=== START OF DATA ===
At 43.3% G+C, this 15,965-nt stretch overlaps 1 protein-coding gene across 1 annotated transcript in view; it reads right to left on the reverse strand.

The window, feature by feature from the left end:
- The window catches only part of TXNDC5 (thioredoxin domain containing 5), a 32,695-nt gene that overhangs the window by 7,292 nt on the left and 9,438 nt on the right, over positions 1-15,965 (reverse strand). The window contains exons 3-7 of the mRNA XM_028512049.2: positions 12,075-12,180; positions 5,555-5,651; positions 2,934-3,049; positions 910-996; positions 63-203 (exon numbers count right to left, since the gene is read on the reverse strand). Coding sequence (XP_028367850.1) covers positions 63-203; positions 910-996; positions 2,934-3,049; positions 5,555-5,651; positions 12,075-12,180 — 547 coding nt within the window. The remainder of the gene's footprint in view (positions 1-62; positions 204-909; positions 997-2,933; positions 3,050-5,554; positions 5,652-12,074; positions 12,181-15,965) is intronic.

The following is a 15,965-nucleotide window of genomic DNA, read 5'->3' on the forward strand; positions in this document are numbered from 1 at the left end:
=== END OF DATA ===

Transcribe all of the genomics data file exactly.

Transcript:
At 43.3% G+C, this 15,965-nt stretch overlaps 1 protein-coding gene across 1 annotated transcript in view; it reads right to left on the reverse strand.

The window, feature by feature from the left end:
- The window catches only part of TXNDC5 (thioredoxin domain containing 5), a 32,695-nt gene that overhangs the window by 7,292 nt on the left and 9,438 nt on the right, over positions 1-15,965 (reverse strand). The window contains exons 3-7 of the mRNA XM_028512049.2: positions 12,075-12,180; positions 5,555-5,651; positions 2,934-3,049; positions 910-996; positions 63-203 (exon numbers count right to left, since the gene is read on the reverse strand). Coding sequence (XP_028367850.1) covers positions 63-203; positions 910-996; positions 2,934-3,049; positions 5,555-5,651; positions 12,075-12,180 — 547 coding nt within the window. The remainder of the gene's footprint in view (positions 1-62; positions 204-909; positions 997-2,933; positions 3,050-5,554; positions 5,652-12,074; positions 12,181-15,965) is intronic.

The following is a 15,965-nucleotide window of genomic DNA, read 5'->3' on the forward strand; positions in this document are numbered from 1 at the left end: